Before I begin, I would like to send out my condolences to the family of Georgian luger Nodar Kumaritashvili.  I also admire and applaud his teammates for continuing their Olympic journey.  This man died doing what he loved, that to which he had devoted his life.  Ask anyone with the passion, determination, and dedication it takes to compete on an Olympic level, and many will tell you the risks are worth the glory.  His teammates would be letting him down if they never competed.  Whether or not they win, they are honouring their comrade beautifully.

That being said, I decided to proceed with what I had written in my head this morning on the way to work.  A bus and two trains had been no shows, causing me to be late for work, an offense for which there are hefty penalties, when a man passed me and smiled and said, “it’s a beautiful day and a gift from the Lord!”  All morning I had been unsuccessfully trying to change my attitude and find something pleasant in my day.  He was It.  I do not know what sparked It, but I was able to then retrace my steps and find something beautiful in every facet of my troubled Friday.  It brought this thought.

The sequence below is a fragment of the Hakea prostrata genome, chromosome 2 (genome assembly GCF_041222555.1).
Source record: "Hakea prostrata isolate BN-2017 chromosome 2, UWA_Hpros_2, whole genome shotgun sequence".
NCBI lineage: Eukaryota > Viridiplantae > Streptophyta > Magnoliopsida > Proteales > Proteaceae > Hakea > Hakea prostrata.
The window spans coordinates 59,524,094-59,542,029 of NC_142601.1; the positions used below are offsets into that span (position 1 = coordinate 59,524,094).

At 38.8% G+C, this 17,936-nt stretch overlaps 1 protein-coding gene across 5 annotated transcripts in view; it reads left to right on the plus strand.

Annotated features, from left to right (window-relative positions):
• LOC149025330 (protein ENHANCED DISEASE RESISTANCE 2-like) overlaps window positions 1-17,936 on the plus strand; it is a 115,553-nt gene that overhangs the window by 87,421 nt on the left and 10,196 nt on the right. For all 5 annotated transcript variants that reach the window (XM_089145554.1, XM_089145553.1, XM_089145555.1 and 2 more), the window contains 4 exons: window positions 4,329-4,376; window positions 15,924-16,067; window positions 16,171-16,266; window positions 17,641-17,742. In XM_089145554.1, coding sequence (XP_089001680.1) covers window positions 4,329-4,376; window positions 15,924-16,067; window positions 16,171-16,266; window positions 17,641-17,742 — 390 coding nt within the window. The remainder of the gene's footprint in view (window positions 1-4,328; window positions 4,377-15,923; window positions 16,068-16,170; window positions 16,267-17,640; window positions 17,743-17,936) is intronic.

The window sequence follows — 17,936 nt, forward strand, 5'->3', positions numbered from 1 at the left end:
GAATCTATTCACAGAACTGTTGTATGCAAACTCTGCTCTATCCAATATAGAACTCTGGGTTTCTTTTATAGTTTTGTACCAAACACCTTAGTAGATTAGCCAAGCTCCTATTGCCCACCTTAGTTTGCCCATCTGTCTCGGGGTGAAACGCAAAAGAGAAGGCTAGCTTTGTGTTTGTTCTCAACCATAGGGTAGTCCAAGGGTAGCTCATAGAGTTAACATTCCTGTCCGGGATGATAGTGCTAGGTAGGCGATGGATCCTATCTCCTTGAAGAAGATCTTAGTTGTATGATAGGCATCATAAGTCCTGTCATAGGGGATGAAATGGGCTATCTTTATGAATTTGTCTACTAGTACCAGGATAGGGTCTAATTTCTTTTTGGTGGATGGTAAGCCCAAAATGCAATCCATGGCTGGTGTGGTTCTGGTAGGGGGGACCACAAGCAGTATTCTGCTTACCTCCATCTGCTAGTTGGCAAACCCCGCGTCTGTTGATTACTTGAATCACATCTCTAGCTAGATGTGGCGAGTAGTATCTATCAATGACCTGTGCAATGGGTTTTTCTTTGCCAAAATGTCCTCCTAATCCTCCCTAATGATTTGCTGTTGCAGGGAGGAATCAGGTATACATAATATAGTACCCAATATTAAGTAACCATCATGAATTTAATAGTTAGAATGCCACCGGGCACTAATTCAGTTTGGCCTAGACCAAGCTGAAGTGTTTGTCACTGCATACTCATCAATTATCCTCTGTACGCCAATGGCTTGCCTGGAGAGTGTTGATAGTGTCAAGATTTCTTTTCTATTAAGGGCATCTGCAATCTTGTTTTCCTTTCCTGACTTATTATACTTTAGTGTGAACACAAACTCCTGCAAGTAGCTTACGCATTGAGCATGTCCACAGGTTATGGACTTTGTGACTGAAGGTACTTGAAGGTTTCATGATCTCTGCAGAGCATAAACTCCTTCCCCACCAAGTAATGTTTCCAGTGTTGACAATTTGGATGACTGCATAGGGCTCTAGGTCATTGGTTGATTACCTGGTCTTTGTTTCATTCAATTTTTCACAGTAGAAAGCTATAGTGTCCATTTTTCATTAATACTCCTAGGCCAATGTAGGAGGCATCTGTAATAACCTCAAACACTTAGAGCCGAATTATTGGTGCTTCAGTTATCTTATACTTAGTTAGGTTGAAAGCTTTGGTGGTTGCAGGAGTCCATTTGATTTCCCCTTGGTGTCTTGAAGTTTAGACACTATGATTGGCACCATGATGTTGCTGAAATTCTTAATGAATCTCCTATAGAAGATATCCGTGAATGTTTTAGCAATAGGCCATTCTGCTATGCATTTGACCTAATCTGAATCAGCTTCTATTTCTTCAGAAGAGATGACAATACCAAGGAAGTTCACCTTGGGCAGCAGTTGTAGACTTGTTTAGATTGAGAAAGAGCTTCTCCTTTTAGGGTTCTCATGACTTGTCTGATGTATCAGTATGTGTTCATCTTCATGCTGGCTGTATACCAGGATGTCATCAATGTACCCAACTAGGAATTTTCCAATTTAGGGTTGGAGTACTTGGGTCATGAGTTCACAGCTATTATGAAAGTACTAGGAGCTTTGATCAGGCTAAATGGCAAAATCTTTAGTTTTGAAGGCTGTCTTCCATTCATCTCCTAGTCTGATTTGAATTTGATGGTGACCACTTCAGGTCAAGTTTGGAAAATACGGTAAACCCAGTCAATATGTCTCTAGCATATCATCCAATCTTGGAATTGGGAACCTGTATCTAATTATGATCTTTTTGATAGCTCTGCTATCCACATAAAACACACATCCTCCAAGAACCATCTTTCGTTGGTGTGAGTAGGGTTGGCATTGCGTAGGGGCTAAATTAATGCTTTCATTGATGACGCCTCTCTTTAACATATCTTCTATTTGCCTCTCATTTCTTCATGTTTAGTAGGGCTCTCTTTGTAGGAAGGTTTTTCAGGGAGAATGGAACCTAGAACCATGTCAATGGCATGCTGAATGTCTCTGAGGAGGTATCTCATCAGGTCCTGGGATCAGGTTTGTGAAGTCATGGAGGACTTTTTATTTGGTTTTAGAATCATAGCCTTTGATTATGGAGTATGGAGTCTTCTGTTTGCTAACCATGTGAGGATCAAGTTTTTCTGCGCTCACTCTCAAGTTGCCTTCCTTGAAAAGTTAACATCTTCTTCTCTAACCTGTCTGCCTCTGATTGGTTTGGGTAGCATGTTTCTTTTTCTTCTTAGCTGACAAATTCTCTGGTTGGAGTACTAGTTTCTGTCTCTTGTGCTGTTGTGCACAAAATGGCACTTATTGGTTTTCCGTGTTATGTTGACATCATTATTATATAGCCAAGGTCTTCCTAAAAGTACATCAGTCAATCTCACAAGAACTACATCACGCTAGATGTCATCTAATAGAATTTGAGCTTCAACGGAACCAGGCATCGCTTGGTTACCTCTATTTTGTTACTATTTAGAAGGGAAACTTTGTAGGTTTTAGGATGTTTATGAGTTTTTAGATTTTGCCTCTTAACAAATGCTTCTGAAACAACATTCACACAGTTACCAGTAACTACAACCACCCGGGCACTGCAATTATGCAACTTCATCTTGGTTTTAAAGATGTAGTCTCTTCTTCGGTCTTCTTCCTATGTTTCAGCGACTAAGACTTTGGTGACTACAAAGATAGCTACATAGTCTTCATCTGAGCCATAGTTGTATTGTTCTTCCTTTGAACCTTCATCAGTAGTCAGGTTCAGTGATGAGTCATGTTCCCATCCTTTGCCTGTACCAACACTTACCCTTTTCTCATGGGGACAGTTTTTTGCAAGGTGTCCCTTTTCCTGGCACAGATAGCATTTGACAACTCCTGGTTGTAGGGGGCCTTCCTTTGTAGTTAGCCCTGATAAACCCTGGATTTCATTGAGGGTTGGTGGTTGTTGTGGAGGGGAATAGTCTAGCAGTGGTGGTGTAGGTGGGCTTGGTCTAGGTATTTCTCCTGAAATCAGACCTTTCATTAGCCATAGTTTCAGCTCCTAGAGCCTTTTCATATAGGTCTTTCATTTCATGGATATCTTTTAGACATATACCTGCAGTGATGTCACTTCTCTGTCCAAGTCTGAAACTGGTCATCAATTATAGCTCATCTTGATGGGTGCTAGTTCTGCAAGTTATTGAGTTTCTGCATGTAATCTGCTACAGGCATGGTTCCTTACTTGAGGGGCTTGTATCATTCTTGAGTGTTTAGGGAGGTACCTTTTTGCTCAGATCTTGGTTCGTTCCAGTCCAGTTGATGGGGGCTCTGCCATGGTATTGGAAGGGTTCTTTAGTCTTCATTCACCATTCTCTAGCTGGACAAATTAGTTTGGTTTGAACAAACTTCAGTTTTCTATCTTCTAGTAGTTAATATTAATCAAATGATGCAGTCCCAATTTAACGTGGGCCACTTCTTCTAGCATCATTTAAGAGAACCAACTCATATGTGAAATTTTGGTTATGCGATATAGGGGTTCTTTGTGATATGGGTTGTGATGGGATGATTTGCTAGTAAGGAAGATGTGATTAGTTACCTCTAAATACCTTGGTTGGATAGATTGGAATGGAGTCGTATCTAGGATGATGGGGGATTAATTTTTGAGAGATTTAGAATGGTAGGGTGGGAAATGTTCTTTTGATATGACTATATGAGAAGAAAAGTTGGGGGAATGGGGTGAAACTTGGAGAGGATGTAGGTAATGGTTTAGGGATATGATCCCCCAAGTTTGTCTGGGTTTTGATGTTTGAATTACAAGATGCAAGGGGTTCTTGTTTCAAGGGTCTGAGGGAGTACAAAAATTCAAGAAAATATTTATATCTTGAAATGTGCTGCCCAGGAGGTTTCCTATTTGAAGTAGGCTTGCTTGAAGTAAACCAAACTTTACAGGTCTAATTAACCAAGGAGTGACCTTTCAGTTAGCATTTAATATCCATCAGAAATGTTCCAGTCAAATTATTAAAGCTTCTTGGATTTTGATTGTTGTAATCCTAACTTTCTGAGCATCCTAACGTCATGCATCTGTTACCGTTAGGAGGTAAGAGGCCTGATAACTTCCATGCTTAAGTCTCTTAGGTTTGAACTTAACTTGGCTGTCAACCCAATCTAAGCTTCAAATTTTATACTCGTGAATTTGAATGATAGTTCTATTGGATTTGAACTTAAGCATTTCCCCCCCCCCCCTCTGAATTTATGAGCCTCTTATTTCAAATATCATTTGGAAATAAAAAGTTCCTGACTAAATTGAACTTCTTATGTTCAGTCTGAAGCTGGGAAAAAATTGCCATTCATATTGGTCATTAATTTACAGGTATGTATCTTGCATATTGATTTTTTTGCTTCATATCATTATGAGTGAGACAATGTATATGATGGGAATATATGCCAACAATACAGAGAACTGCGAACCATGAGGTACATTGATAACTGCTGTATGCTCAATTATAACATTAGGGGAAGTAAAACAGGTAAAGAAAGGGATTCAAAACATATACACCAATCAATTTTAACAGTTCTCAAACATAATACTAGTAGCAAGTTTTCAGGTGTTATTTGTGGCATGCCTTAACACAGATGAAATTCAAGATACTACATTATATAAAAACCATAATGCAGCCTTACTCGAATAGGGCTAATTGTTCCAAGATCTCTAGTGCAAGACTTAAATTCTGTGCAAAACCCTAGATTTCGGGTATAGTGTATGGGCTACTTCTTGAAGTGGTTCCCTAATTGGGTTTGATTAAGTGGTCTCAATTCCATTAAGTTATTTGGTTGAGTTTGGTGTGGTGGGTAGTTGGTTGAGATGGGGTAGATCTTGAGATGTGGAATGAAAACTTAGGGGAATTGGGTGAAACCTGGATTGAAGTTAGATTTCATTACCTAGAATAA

The day after the snow falls we forget the biting cold and the howling wind.  We forget the lightless, gray skies.  The world is clean, reflecting back all the rays of the sun shining in a clear sky.  There is always a day like this soon after the snow falls.  It reminds us that the warmth will return and the wheel will turn again.  Clusters of snow and ice fall from branches and telephone wires, causing cascades of glittering explosions like frozen fireworks on the asphalt.  The air is fresh and it even seems less cold.

No matter what the tragedy or hardship, there is always a day after the fall.

Go now, my friends, find It and enjoy the world refreshed.